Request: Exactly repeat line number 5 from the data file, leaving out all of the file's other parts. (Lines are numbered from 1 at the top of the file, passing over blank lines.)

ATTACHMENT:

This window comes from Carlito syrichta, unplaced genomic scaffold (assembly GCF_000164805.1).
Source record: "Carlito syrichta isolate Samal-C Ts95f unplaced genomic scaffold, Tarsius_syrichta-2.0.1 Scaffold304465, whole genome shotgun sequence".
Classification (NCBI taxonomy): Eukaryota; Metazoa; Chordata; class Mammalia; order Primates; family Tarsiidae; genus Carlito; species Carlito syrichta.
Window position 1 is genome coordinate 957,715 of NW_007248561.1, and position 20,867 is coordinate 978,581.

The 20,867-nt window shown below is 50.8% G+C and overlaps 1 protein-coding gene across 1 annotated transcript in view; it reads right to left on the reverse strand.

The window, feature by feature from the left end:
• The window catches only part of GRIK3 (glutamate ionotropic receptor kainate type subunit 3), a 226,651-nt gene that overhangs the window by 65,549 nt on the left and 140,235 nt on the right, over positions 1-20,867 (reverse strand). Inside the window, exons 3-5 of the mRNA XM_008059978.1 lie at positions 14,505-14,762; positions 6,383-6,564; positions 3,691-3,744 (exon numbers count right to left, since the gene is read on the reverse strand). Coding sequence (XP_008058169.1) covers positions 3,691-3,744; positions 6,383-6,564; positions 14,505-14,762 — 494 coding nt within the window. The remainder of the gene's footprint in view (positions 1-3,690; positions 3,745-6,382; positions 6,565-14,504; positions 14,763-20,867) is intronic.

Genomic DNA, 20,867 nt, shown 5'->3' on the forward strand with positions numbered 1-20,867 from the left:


The 20,867-nt window shown below is 50.8% G+C and overlaps 1 protein-coding gene across 1 annotated transcript in view; it reads right to left on the reverse strand.